Roger Ebert

Roger_Ebert_crop_(retouched)

Roger Joseph Ebert (1942 to 2013). Author, Journalist, Film Historian and Critic, and Screenwriter. Photo source: Wikipedia. Click to go there.

Gosh I miss him already. I love his reviews. For so long, after I’ve checked out a movie on imdb.com, I would click the ‘review: critic‘ link, which would lead me to a page of links to external reviews, which I would scan to see if there’s one by Mr. Ebert. I didn’t read every single one of his reviews, and my opinion of the movie may differ from his, but it was nice to know he was always there for me to turn to for a review that’s insightful, and many times humourous and entertaining.

That’s also why I have the link to his site here, under the blogroll list here I call ‘Movie Magic’, for the times when I already know which actors form the cast and other facts about the movie, and I just want to go straight to his review.

It’s so nice and fitting somehow that his last one, published posthumously last Saturday the 6th, two days after his passing, was for To The Wonder, a movie by Terence Malick, one of my favourite storytellers. I have loved Terence Malick’s dazzling and dreamy poet-like gift in seducing and breaking the hearts of his audience since his Days of Heaven.

To The Wonder stars Ben Affleck, who had touching words to say about his friend to USA Today. From the article published online earlier today:

“I did read it… I thought it was lovely. I went and visited Roger last summer and talked about Argo. I was in his home, and met his wife and saw how tough (conditions) were after his surgery. I was so moved by the cheerfulness that he had towards this, the sort of way that he bore that burden. I mean, for days after I left – he gave me a copy of his book and I read it, I just was so inspired by that. By a guy who was fighting something that was really debilitating, and was so gracious and warm and loved life.”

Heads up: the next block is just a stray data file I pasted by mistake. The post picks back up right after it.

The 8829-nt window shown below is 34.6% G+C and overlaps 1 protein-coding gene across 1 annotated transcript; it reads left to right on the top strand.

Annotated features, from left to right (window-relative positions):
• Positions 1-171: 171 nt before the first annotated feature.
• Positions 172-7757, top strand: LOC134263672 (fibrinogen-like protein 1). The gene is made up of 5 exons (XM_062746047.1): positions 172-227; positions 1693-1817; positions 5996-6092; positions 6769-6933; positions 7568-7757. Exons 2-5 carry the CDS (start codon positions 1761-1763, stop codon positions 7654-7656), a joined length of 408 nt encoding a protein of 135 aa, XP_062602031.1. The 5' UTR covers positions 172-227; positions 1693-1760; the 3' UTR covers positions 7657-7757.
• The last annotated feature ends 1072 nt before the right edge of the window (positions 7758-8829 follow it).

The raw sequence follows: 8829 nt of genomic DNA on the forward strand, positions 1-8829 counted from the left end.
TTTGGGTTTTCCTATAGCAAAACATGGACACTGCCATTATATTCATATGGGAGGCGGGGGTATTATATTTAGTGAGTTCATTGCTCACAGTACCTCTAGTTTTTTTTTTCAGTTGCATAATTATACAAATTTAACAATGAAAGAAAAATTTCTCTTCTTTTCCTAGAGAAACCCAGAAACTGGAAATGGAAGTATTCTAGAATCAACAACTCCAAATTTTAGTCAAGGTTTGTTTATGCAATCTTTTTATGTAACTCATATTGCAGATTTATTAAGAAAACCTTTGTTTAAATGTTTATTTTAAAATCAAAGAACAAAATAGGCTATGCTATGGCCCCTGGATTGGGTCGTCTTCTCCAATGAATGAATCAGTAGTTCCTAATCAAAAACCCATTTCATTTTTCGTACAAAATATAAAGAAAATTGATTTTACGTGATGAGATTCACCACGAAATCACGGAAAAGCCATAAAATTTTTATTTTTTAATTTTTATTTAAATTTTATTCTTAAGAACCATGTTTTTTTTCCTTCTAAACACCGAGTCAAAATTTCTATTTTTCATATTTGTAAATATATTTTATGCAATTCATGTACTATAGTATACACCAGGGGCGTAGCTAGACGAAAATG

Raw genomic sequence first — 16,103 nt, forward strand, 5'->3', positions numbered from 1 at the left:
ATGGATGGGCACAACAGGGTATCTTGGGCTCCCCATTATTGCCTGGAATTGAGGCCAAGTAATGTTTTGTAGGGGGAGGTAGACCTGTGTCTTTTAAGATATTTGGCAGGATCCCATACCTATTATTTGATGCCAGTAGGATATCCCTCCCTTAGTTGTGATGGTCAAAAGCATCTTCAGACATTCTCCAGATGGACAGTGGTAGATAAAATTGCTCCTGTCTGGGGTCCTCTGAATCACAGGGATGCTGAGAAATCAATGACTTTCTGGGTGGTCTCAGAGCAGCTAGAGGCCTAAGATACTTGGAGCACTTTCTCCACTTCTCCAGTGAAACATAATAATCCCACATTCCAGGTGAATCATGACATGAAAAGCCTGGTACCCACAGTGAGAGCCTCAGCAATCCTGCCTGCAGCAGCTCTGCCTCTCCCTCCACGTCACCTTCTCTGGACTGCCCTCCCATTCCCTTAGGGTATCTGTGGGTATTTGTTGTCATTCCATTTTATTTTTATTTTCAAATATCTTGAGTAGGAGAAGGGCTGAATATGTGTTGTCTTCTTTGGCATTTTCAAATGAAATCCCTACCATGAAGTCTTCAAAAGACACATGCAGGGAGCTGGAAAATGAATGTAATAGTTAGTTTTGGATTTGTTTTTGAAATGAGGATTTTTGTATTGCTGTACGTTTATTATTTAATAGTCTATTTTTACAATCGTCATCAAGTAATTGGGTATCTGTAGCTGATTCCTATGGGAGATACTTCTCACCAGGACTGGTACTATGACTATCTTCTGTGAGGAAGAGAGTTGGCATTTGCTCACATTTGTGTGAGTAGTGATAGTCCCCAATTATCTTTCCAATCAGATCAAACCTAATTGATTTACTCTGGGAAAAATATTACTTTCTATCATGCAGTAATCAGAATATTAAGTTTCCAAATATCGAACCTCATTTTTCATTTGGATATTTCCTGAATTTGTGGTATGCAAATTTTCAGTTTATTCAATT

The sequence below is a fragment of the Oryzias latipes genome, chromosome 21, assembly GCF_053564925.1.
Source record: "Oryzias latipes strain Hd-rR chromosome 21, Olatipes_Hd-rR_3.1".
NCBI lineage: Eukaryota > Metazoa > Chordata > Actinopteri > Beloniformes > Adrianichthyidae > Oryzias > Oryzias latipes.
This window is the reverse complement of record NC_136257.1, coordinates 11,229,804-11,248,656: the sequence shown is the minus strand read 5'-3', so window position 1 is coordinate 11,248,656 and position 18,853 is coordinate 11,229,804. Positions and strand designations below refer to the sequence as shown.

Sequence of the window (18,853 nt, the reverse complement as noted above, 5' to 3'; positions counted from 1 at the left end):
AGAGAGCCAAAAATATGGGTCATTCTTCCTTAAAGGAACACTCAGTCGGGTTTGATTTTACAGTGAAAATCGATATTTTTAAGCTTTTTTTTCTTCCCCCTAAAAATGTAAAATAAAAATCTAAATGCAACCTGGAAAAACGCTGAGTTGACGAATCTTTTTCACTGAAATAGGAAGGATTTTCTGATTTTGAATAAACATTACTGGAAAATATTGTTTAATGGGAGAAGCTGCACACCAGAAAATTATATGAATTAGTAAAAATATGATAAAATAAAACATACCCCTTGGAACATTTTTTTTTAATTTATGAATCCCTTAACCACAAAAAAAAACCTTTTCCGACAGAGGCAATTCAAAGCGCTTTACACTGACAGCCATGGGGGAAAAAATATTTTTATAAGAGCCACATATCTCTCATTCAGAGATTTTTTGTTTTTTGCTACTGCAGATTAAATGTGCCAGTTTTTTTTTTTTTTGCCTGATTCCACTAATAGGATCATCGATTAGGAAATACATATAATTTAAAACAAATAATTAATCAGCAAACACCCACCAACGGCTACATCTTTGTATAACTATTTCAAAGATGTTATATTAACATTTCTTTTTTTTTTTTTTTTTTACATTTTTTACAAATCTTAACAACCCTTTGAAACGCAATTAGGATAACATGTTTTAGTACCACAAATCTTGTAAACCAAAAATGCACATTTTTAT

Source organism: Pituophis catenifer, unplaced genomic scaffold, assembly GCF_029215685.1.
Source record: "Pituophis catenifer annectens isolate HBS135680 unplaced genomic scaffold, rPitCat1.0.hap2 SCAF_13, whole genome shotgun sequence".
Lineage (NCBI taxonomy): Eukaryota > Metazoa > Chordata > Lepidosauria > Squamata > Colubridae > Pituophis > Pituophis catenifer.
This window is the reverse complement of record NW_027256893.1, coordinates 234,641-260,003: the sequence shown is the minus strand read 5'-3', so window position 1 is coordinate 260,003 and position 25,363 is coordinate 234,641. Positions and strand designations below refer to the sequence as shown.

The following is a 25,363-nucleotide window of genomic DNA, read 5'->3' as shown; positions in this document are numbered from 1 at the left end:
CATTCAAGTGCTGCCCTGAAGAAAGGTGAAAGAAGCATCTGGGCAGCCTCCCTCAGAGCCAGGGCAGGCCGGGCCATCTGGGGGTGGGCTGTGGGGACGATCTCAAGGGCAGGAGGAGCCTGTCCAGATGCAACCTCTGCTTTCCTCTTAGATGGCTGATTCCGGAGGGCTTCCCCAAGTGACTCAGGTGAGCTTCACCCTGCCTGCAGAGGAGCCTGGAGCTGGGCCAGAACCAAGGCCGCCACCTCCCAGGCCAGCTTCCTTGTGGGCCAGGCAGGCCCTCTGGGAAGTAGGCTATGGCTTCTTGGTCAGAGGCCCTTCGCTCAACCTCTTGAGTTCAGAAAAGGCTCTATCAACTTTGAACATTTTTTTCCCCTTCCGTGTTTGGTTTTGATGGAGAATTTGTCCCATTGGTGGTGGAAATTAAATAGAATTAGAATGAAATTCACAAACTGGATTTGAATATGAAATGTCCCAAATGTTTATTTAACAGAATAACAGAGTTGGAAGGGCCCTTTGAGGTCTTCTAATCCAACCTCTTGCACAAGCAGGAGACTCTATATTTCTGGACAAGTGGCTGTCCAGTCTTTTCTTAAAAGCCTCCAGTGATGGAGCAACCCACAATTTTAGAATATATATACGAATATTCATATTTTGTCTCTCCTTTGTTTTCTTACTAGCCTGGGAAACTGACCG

According to the Wikipedia page on him, Mr. Ebert was diagnosed with cancer as far back as 2002, but his dedication to his work continued. He would take some months or so off to recover from surgeries and other challenges to his health over the years, but would then return to his writing. He wrote of death in his journal entry on the 2nd of May 2009, entitled Go Gentle Into That Good Night. The first paragraph, and I was already blinking back tears so they didn’t have a chance to fall:

I know it is coming, and I do not fear it, because I believe there is nothing on the other side of death to fear. I hope to be spared as much pain as possible on the approach path. I was perfectly content before I was born, and I think of death as the same state. What I am grateful for is the gift of intelligence, and for life, love, wonder, and laughter. You can’t say it wasn’t interesting. My lifetime’s memories are what I have brought home from the trip. I will require them for eternity no more than that little souvenir of the Eiffel Tower I brought home from Paris.

Here’s a great video of him being interviewed by a Mr. Allan Gregg, and uploaded onto YouTube by the Allan Gregg channel there.

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